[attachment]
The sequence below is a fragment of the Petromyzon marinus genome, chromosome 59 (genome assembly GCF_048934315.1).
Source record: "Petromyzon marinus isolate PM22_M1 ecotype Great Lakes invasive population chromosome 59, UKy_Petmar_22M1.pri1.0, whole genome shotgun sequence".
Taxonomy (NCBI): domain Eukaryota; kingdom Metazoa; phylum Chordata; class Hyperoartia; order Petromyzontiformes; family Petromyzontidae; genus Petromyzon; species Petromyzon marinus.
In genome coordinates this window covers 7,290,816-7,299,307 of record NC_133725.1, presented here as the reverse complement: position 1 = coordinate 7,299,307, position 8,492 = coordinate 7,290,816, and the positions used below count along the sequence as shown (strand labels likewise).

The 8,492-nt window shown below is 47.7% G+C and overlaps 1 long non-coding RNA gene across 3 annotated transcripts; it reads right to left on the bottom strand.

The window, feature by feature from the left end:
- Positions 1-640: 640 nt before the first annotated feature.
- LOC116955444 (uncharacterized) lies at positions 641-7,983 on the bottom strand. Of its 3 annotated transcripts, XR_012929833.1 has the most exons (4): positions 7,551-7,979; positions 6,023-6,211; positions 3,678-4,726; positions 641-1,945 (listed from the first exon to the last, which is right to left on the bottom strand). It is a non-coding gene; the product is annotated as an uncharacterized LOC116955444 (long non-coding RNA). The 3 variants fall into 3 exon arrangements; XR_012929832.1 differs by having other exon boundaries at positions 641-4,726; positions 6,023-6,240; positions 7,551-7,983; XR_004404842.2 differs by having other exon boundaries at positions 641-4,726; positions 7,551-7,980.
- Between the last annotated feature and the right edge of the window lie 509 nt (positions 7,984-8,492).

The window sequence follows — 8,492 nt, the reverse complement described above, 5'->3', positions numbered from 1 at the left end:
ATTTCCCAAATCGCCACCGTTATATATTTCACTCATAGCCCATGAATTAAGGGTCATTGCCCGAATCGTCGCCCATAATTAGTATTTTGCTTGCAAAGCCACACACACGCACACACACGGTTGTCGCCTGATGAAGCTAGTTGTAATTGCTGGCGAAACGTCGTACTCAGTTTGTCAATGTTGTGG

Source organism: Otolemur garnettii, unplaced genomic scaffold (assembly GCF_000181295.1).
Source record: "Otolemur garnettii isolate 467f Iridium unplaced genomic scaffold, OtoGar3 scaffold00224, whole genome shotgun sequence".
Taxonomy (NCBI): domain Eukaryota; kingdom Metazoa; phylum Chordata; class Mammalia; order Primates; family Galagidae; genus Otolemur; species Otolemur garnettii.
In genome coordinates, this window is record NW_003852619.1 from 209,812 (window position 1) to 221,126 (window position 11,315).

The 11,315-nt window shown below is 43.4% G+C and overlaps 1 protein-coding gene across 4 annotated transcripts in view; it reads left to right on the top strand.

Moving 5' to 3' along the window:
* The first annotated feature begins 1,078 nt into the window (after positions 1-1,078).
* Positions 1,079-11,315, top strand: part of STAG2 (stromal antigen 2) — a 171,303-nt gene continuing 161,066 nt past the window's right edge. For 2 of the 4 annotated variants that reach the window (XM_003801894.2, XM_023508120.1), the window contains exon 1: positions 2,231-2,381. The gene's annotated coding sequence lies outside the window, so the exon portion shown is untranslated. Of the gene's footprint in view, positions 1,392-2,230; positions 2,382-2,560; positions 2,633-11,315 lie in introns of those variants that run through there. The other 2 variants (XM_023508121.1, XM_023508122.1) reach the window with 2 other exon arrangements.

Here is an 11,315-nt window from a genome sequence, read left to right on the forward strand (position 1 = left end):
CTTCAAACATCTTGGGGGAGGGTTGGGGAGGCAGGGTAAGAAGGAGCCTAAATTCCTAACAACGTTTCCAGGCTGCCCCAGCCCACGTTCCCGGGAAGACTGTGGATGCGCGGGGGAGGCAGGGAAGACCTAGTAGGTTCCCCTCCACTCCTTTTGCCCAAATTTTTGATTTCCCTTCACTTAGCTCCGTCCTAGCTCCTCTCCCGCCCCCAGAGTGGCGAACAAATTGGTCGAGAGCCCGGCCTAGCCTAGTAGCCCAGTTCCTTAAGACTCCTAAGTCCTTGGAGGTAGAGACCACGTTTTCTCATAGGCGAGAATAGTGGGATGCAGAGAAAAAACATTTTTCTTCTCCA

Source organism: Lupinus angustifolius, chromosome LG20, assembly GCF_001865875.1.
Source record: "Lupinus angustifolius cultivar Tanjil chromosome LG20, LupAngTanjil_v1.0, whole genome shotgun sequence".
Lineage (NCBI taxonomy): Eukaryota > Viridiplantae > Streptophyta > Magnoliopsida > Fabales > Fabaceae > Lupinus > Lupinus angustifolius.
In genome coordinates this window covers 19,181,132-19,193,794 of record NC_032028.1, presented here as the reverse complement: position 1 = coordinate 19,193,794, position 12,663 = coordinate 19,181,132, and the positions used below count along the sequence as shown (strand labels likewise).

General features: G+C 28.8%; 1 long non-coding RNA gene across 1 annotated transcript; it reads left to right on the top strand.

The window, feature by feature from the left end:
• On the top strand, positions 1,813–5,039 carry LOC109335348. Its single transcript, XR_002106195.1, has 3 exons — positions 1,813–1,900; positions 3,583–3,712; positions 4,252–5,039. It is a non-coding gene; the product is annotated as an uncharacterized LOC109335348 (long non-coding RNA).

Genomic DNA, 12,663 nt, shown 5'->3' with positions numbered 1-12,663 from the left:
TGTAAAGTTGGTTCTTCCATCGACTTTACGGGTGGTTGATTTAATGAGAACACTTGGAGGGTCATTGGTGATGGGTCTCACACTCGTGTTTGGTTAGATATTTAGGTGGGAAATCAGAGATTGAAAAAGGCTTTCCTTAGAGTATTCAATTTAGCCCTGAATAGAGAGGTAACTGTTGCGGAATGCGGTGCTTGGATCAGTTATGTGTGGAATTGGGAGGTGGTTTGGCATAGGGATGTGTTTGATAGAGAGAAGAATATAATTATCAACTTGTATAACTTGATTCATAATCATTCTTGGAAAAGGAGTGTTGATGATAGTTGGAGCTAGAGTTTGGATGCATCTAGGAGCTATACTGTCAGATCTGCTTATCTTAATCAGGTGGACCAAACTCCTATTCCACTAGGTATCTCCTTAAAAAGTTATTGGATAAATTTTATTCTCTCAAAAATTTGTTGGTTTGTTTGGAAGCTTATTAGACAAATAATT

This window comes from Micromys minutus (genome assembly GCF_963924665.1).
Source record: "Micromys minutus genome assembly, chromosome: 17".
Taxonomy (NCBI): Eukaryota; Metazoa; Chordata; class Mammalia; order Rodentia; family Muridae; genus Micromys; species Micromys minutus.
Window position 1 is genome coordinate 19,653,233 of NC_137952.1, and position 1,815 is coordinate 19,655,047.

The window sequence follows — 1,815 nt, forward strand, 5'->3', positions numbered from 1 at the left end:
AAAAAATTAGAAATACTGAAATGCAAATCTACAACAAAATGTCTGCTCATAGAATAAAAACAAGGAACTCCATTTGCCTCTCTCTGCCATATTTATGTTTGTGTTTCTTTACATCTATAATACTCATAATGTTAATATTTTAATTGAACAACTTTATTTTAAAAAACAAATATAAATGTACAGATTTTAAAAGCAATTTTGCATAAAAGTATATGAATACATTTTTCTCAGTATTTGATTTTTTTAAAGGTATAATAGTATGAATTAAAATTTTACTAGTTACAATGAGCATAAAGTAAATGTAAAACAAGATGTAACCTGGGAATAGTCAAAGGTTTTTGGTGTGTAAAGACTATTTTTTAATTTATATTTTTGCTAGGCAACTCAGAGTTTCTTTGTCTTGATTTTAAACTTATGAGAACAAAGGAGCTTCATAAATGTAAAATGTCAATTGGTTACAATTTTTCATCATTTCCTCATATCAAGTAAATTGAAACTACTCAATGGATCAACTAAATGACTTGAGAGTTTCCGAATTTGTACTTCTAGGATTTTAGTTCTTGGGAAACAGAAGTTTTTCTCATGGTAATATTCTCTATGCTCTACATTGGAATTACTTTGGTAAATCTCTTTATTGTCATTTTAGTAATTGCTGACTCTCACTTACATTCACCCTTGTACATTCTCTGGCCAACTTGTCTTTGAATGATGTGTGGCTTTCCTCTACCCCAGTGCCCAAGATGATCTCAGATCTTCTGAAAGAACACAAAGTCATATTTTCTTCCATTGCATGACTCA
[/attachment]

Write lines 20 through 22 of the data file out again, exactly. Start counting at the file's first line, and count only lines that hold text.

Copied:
Here is an 11,315-nt window from a genome sequence, read left to right on the forward strand (position 1 = left end):
CTTCAAACATCTTGGGGGAGGGTTGGGGAGGCAGGGTAAGAAGGAGCCTAAATTCCTAACAACGTTTCCAGGCTGCCCCAGCCCACGTTCCCGGGAAGACTGTGGATGCGCGGGGGAGGCAGGGAAGACCTAGTAGGTTCCCCTCCACTCCTTTTGCCCAAATTTTTGATTTCCCTTCACTTAGCTCCGTCCTAGCTCCTCTCCCGCCCCCAGAGTGGCGAACAAATTGGTCGAGAGCCCGGCCTAGCCTAGTAGCCCAGTTCCTTAAGACTCCTAAGTCCTTGGAGGTAGAGACCACGTTTTCTCATAGGCGAGAATAGTGGGATGCAGAGAAAAAACATTTTTCTTCTCCA

Source organism: Lupinus angustifolius, chromosome LG20, assembly GCF_001865875.1.